Whole-of-System VPN And The Clark Kent Dilemma

Nov. 15, 2022 [technology] [privacy-security]

Despite the terms ‘privacy’ and ‘anonymity’ being used interchangeably by many, and particularly by VPN marketing, I want to first highlight the key difference being that VPN connections are not anonymous but only private. Even if no payment transaction trail leads back to you. This is because the same entity connecting you to your destinations also knows your external IP. And both privacy layers (VPN) and anonymity layers (Tor, etc.) offer only end-to-middle encryption, except perhaps for accessing .onion addresses. These limitations, among others, are reason enough for me to remain weary of whole-of-system VPN solutions.

The Clark Kent Dilemma

It can be said that Superman and Clark Kent are never seen in the same place at the same time, casually exposing his secret identity. A similar observation can be drawn to VPN users: Let’s say that every time your device is on you typically run an email client, IRC client, web browser and cryptocurrency node. Each of these reaching out to servers in a pattern wholly unique to your device. When you establish a VPN connection all of that traffic disappears at once on your WAN IP and reappears around the exact same time in, say, Dubai. It is obvious to any sufficiently large observer as to what has just occurred.

Unless one exhaustively tracks and remembers to close down such email, IRC clients and crypto node each time, it is possible to correlate when somebody “jumped” to a new VPN exit. Those who configure firewalls to disallow any non-VPN traffic may not expose themselves to this issue, but what when they need to change VPN exit locations (or when the VPN host decides to), when they require direct connectivity such as for navigating around known VPN IP blocks or for low latency applications? Some VPNs block various ports, such as those for VoIP telephony. Some granularity could be desirable.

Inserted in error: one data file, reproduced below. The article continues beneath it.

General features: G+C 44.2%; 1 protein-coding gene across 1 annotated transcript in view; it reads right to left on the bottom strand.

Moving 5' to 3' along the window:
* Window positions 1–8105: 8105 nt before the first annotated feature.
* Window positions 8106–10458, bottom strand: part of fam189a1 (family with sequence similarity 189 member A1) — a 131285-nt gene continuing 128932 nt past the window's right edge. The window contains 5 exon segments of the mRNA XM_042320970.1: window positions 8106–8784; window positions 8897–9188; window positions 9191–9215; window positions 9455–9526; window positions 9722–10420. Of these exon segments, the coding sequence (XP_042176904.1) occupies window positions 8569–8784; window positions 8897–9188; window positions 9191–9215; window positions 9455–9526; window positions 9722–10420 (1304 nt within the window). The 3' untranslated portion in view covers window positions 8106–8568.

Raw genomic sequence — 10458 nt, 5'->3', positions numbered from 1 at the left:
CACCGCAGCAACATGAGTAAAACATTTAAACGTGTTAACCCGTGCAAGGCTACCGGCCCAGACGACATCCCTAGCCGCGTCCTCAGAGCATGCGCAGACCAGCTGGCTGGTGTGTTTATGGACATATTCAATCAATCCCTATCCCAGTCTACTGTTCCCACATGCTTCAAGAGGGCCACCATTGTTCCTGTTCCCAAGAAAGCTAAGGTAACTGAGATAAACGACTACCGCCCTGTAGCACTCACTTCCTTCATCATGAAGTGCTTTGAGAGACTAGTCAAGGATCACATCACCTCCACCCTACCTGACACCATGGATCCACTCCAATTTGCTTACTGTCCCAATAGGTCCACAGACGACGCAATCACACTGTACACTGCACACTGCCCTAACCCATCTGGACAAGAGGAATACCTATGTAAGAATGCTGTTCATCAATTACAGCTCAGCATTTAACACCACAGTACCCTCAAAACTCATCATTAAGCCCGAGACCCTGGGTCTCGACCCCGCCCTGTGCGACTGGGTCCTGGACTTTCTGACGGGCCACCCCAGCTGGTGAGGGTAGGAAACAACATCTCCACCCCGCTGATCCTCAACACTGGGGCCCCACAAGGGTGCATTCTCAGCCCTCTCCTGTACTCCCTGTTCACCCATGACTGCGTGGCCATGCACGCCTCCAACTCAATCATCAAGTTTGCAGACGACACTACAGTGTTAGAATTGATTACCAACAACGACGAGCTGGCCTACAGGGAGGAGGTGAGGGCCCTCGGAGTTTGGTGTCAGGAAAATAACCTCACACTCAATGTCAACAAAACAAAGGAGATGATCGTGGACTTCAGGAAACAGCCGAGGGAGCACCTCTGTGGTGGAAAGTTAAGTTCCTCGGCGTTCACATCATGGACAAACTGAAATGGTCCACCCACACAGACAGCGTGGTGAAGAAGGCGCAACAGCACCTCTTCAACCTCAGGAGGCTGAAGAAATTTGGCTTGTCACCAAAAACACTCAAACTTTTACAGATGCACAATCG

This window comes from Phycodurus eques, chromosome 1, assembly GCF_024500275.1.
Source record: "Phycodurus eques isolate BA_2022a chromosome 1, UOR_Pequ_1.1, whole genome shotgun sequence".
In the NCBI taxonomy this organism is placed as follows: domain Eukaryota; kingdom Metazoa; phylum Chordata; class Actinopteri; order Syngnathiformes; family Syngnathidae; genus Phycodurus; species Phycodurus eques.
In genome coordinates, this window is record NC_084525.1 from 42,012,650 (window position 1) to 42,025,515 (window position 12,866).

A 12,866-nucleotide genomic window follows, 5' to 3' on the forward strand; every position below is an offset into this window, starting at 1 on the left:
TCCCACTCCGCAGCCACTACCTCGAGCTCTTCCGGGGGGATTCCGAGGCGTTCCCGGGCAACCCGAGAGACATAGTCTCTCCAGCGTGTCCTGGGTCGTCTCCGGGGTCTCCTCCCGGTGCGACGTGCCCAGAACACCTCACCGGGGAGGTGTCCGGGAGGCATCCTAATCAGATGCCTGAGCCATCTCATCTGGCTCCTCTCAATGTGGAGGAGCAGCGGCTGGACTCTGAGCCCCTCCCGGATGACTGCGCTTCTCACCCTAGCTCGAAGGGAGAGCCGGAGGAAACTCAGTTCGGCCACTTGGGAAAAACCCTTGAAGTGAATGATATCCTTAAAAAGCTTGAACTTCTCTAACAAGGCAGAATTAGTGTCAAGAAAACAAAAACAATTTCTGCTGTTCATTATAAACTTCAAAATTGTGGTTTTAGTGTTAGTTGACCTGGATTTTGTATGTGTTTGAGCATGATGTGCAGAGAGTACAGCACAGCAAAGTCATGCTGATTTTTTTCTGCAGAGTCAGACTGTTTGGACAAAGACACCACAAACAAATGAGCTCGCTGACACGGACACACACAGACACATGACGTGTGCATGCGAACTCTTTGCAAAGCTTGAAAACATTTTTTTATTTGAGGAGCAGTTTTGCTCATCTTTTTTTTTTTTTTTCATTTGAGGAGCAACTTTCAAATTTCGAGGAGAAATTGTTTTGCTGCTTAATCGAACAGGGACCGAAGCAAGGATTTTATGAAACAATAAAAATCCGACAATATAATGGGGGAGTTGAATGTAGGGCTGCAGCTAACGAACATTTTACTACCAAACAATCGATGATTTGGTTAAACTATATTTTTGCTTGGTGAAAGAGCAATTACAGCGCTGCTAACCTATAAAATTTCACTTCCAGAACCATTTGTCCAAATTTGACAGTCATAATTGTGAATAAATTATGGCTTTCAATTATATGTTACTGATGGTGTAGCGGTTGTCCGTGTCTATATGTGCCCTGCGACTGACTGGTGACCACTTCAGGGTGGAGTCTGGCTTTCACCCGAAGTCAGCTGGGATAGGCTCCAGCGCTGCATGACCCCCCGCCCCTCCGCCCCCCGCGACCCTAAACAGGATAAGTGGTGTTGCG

What can be done about this?

Disclaimer: this is not gospel.

I would suggest a system of prioritization based on the type of traffic you need to send and receive. Then route your network traffic across a mix of the following accordingly.

The rationale for automating any network requests is that it conceals the human element, when you viewed a resource, when you might start and end your day, what times your system is in use versus not in use, your timezone. All of which gets stuffed behind an obfuscating and less interesting wall of automation. Let your computer do your web browsing for you.

Proxied (of any variety) traffic can be dealt with in a more fractured way. Try to visualize the traffic on a per request basis. The nature of the traffic should determine which snake hole it pops out of to an outside observer’s perspective. Tor is already really useful for this with running different applications through different SocksPorts ala Tor stream isolation. If you didn’t already know, something similar can be done with VPNs via split-tunneling. Further mix things up with some oldschool proxies and proxychains.

But look at what sits at the base of that priority chart: the local host! Ideally, cache locally, host locally, process locally! As much as practically possible. To build on an old analogy, if using the internet is like broadcasting your whereabouts over a megaphone, then using a whole-of-system VPN is like broadcasting your whereabouts over a megaphone… from the next room over.

The issue is not with VPNs per se. I guess I’m just an advocate for split-tunneling individual applications over VPN, in opposition of absentmindedly tossing all data-in-motion entirely over a VPN. Or through any single proxy layer. Don’t put all your eggs in one basket. The whole end-to-end situation is fucked (more on that in The Broadest Collection Of Global Telemetry) so do what you can to encrypt as much as possible. And if that means a VPN, then great. Just respect that a VPN is not the set-and-forget solution that some make it out to be.